Osbert the Avenger is Christopher William Hill’s debut, a
gruesome tale of injustice and revenge. Here he answers questions on the book for Books for Keeps.
Comparisons with Roald Dahl are already being made – how does this make you feel?
Bemused, embarrassed, vengeful, sick, scared, amused and slightly trembly around the knees (I don’t actually feel vengeful in any way, but I think it’s a nice word to include in a sentence).
You write drama and play scripts – did this influence Osbert the Avenger in any way?
I always find it really difficult to write a thing unless I can imagine it being played out in my mind – and I think that comes from writing plays and seeing them performed on stage. It certainly helped to build up Schwartzgarten as a three-dimensional world.
Commentators have predicted that adults will find the gruesome scenes in Osbert Brinkhoff objectionable – do you care? How do you hope children will respond?
Adults always disapprove of gruesome stories (especially if they think that children might enjoy them). There’s a great tradition of ghoulish children’s literature, from Hilaire Belloc to Roald Dahl, Edward Gory and Neil Gaiman – generations of children have read these books without growing up to become irredeemably peculiar. I don’t imagine for one minute that Osbert The Avenger is going to give children diabolical ideas – and even if it did, it’s just not that easy to get hold of an industrial strudel slicer, is it?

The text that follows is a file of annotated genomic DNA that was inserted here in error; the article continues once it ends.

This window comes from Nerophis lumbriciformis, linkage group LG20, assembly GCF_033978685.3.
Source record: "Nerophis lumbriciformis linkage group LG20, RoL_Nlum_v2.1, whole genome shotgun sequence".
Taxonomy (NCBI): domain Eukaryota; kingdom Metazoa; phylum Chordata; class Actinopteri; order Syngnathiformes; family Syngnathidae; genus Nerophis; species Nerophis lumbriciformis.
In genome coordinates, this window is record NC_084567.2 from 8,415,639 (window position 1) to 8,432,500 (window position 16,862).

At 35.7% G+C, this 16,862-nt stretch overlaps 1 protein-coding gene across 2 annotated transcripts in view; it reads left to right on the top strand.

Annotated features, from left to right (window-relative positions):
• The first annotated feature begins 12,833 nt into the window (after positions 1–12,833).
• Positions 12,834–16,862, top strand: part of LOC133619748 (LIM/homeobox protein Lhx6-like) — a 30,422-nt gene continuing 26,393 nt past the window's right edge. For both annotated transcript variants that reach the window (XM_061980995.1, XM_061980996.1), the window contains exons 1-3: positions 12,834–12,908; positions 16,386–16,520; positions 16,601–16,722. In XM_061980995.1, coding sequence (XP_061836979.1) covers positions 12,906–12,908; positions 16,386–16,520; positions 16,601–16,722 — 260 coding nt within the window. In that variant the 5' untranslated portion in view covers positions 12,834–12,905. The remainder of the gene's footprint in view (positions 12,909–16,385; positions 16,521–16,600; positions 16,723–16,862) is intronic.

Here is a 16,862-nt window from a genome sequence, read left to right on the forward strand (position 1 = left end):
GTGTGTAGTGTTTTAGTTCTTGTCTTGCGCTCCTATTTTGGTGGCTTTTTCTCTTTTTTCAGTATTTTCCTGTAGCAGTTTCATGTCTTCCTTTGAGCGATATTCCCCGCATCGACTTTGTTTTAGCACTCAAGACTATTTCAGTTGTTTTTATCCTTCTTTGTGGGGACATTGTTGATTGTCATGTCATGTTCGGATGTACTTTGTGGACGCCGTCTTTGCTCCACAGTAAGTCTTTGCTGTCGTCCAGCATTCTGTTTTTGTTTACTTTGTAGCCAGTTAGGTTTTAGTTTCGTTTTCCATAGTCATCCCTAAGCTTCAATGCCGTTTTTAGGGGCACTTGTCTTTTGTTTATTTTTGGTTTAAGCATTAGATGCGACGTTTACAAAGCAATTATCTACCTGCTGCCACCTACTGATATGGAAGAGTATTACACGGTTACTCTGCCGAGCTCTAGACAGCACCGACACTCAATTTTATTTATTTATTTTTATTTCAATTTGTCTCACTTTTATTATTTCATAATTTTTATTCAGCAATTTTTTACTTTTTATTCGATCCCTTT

What were your school days like? Did they provide any inspiration for your book? (surely not!)
Well, nobody died in delicious or mysterious circumstances – not that I didn’t imagine it happening. We had a fascinating menagerie of weird and wonderful teachers and I think those childhood memories did influence me while I was writing the book. We had a particularly brilliant history teacher who used to spend hours drawing detailed battle scenes on the blackboard in coloured chalk, and would sometimes leap from desk to desk to act out scenes from the Korean war.
This is your first children’s book – what are you most pleased about in the book?
I’m very fond of little Osbert. His family have a terrible time in Schwartzgarten and to an eleven-year-old genius, exacting a delicious revenge is the natural way to settle the score. He’s not an evil boy, he’s simply misunderstood.